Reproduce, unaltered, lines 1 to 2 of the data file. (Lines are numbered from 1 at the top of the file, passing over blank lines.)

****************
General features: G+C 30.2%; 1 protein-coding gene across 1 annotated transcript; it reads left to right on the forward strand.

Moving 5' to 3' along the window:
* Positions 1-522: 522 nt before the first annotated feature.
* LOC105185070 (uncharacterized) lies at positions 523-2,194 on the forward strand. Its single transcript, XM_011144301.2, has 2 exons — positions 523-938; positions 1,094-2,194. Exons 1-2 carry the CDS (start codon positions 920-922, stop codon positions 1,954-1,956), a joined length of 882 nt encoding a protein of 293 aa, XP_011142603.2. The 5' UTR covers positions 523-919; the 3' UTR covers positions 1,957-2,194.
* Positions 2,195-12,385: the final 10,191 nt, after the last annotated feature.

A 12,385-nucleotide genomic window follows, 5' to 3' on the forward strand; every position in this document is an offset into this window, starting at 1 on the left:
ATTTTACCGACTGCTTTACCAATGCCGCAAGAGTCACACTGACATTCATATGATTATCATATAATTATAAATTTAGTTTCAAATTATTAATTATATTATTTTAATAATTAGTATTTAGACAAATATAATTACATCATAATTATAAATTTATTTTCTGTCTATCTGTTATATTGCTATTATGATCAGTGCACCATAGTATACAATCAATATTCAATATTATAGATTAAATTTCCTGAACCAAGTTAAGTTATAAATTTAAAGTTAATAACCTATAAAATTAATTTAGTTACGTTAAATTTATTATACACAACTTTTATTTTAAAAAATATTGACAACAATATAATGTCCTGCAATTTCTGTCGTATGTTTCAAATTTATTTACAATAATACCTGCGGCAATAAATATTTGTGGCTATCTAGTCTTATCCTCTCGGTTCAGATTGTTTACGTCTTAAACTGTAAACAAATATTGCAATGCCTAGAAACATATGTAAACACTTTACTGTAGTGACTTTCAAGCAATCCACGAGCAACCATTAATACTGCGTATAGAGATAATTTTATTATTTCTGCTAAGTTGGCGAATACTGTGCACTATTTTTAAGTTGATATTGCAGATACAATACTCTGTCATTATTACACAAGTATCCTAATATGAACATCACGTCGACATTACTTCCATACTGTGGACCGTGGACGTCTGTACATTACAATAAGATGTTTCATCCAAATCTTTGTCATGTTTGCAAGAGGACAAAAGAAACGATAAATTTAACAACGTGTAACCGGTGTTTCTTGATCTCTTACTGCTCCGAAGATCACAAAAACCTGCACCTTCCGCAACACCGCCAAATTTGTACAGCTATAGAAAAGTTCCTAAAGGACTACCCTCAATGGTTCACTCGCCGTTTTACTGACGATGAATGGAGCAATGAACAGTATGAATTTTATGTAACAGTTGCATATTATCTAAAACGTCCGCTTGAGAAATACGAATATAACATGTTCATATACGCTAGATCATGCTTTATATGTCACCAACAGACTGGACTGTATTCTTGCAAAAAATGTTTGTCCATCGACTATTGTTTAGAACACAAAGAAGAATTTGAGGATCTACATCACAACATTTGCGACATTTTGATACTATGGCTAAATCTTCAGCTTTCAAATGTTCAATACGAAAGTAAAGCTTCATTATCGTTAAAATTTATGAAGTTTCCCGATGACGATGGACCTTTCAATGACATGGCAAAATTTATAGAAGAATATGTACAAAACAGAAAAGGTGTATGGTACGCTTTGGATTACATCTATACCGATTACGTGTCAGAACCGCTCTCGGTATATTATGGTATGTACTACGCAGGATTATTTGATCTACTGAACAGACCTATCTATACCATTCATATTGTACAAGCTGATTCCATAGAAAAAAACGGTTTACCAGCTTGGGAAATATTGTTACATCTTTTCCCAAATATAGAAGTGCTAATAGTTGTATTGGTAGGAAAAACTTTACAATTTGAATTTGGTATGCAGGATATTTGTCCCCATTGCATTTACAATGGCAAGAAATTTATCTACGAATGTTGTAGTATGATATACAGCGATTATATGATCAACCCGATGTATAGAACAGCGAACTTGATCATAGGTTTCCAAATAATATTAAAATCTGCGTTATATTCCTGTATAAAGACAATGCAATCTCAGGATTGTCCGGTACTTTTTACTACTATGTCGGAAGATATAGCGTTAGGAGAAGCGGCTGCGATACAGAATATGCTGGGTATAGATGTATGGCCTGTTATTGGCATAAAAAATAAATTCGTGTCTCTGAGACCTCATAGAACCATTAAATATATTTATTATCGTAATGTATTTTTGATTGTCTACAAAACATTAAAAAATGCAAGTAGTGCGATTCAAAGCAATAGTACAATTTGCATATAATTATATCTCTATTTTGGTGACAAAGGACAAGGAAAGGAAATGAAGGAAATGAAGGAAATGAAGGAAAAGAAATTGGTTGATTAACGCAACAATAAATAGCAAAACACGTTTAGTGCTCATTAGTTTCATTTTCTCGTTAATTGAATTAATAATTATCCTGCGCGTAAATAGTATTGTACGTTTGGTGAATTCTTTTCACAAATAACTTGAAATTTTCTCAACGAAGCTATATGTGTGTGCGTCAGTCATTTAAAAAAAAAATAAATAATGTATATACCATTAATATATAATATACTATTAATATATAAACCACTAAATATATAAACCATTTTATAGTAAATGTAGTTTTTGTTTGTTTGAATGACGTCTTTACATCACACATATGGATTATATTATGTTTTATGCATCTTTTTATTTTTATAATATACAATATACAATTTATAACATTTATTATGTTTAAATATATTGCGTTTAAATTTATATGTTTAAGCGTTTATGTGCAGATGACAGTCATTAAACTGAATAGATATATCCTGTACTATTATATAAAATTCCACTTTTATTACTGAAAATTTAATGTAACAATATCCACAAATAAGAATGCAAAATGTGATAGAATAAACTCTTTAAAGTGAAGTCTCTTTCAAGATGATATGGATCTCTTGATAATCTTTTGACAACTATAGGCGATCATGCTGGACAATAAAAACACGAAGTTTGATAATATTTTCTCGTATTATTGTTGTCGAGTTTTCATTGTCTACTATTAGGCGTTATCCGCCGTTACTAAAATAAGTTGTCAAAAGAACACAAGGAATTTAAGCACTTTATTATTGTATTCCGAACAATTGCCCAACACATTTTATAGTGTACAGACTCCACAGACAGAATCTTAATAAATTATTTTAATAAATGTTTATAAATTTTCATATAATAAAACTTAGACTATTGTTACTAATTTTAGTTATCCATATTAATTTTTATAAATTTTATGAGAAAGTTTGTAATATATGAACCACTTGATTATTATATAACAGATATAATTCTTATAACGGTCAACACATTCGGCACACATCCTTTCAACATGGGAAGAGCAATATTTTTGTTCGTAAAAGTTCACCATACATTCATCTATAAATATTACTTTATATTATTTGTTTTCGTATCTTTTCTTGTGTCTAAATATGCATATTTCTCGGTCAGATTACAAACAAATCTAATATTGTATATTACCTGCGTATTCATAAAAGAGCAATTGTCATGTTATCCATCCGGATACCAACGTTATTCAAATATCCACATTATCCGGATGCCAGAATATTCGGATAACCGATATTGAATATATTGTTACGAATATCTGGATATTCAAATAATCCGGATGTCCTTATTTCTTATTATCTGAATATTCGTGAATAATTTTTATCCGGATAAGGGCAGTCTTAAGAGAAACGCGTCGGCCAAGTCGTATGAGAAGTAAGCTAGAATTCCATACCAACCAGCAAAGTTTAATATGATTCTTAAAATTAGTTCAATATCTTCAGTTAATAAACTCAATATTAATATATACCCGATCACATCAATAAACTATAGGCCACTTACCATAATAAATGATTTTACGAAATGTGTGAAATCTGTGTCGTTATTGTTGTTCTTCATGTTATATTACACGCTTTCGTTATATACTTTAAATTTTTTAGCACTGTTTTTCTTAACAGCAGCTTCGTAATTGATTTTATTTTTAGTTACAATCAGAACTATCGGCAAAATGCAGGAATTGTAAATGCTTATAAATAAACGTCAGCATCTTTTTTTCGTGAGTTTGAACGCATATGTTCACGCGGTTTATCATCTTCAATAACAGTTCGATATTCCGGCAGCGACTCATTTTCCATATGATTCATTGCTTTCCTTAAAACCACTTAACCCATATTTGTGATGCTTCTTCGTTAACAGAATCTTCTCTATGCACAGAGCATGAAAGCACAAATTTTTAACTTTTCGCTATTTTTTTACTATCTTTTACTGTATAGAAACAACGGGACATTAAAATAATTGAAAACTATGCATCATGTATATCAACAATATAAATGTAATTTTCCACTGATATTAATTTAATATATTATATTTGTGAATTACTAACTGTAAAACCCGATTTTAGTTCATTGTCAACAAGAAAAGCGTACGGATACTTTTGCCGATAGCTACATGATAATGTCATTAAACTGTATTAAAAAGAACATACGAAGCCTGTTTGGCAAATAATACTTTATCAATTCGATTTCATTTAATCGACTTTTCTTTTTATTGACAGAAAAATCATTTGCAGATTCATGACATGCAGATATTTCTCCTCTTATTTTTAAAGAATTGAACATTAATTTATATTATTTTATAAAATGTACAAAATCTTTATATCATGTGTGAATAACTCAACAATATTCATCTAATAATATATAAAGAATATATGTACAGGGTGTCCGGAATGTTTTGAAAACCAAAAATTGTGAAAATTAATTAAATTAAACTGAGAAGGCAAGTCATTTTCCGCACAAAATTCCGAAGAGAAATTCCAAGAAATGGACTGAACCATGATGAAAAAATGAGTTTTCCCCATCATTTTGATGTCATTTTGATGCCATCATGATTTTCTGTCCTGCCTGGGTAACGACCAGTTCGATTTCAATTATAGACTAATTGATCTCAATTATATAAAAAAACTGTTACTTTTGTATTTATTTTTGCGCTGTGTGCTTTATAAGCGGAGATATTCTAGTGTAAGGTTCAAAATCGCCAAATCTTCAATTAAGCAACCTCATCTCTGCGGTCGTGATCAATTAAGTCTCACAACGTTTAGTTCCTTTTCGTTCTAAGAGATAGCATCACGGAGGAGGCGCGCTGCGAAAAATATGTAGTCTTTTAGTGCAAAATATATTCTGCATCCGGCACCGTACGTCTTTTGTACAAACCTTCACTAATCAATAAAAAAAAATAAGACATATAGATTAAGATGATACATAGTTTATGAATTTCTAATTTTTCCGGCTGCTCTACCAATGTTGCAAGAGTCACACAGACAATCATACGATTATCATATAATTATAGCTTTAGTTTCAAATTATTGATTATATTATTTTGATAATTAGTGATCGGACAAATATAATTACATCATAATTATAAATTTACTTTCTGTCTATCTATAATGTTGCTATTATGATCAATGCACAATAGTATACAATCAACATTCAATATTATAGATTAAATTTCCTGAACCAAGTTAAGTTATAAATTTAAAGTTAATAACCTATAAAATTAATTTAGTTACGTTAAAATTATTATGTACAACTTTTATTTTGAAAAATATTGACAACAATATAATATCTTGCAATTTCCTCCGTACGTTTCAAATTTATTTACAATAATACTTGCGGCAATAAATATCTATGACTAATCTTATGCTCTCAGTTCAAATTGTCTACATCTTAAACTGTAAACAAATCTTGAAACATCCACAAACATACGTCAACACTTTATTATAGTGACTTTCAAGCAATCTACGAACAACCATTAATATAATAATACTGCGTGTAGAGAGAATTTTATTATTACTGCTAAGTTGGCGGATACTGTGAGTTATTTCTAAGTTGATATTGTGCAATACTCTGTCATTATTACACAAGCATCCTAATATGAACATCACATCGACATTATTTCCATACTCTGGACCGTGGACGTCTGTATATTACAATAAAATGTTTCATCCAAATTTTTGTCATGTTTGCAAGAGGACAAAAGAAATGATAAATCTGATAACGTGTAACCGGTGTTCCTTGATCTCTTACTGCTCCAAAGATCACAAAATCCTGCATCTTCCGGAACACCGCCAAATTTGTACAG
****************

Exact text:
General features: G+C 30.2%; 1 protein-coding gene across 1 annotated transcript; it reads left to right on the forward strand.

Moving 5' to 3' along the window: